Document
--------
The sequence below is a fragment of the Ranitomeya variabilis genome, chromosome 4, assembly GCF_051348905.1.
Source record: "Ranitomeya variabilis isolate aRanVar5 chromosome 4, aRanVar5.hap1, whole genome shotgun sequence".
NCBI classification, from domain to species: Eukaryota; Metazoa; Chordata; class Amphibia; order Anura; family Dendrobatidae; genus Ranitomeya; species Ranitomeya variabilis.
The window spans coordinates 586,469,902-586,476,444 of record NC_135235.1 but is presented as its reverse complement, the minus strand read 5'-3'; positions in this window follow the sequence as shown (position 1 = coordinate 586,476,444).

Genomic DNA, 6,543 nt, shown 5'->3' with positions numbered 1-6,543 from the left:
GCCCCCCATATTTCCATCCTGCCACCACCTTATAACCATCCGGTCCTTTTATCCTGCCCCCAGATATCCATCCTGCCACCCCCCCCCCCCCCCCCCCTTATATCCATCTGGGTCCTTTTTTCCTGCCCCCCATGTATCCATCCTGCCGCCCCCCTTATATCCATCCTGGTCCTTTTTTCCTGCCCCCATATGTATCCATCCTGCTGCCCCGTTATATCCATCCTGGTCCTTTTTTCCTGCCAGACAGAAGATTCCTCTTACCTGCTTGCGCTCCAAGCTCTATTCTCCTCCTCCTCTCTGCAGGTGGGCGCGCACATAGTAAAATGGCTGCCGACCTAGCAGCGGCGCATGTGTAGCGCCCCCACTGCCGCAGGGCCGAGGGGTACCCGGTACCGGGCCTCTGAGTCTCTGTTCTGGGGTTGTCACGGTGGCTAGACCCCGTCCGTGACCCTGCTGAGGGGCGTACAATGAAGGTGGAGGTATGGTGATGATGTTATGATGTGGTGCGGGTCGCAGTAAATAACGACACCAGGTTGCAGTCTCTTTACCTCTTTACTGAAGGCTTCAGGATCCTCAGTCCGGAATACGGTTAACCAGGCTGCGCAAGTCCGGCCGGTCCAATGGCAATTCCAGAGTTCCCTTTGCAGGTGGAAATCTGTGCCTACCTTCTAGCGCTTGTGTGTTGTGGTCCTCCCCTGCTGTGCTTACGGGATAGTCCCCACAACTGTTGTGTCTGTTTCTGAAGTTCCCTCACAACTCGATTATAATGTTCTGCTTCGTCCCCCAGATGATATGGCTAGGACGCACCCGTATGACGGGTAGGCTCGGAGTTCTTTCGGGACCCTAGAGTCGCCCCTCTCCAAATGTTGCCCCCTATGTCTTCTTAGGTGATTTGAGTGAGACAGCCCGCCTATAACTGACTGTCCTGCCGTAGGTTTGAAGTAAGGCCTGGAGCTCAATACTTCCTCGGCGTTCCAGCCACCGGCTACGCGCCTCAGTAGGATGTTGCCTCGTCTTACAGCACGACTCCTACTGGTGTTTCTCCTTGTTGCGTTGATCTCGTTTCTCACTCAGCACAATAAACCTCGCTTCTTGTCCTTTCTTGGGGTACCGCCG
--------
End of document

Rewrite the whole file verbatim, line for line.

The sequence below is a fragment of the Ranitomeya variabilis genome, chromosome 4, assembly GCF_051348905.1.
Source record: "Ranitomeya variabilis isolate aRanVar5 chromosome 4, aRanVar5.hap1, whole genome shotgun sequence".
NCBI classification, from domain to species: Eukaryota; Metazoa; Chordata; class Amphibia; order Anura; family Dendrobatidae; genus Ranitomeya; species Ranitomeya variabilis.
The window spans coordinates 586,469,902-586,476,444 of record NC_135235.1 but is presented as its reverse complement, the minus strand read 5'-3'; positions in this window follow the sequence as shown (position 1 = coordinate 586,476,444).

Genomic DNA, 6,543 nt, shown 5'->3' with positions numbered 1-6,543 from the left:
GCCCCCCATATTTCCATCCTGCCACCACCTTATAACCATCCGGTCCTTTTATCCTGCCCCCAGATATCCATCCTGCCACCCCCCCCCCCCCCCCCCCTTATATCCATCTGGGTCCTTTTTTCCTGCCCCCCATGTATCCATCCTGCCGCCCCCCTTATATCCATCCTGGTCCTTTTTTCCTGCCCCCATATGTATCCATCCTGCTGCCCCGTTATATCCATCCTGGTCCTTTTTTCCTGCCAGACAGAAGATTCCTCTTACCTGCTTGCGCTCCAAGCTCTATTCTCCTCCTCCTCTCTGCAGGTGGGCGCGCACATAGTAAAATGGCTGCCGACCTAGCAGCGGCGCATGTGTAGCGCCCCCACTGCCGCAGGGCCGAGGGGTACCCGGTACCGGGCCTCTGAGTCTCTGTTCTGGGGTTGTCACGGTGGCTAGACCCCGTCCGTGACCCTGCTGAGGGGCGTACAATGAAGGTGGAGGTATGGTGATGATGTTATGATGTGGTGCGGGTCGCAGTAAATAACGACACCAGGTTGCAGTCTCTTTACCTCTTTACTGAAGGCTTCAGGATCCTCAGTCCGGAATACGGTTAACCAGGCTGCGCAAGTCCGGCCGGTCCAATGGCAATTCCAGAGTTCCCTTTGCAGGTGGAAATCTGTGCCTACCTTCTAGCGCTTGTGTGTTGTGGTCCTCCCCTGCTGTGCTTACGGGATAGTCCCCACAACTGTTGTGTCTGTTTCTGAAGTTCCCTCACAACTCGATTATAATGTTCTGCTTCGTCCCCCAGATGATATGGCTAGGACGCACCCGTATGACGGGTAGGCTCGGAGTTCTTTCGGGACCCTAGAGTCGCCCCTCTCCAAATGTTGCCCCCTATGTCTTCTTAGGTGATTTGAGTGAGACAGCCCGCCTATAACTGACTGTCCTGCCGTAGGTTTGAAGTAAGGCCTGGAGCTCAATACTTCCTCGGCGTTCCAGCCACCGGCTACGCGCCTCAGTAGGATGTTGCCTCGTCTTACAGCACGACTCCTACTGGTGTTTCTCCTTGTTGCGTTGATCTCGTTTCTCACTCAGCACAATAAACCTCGCTTCTTGTCCTTTCTTGGGGTACCGCCG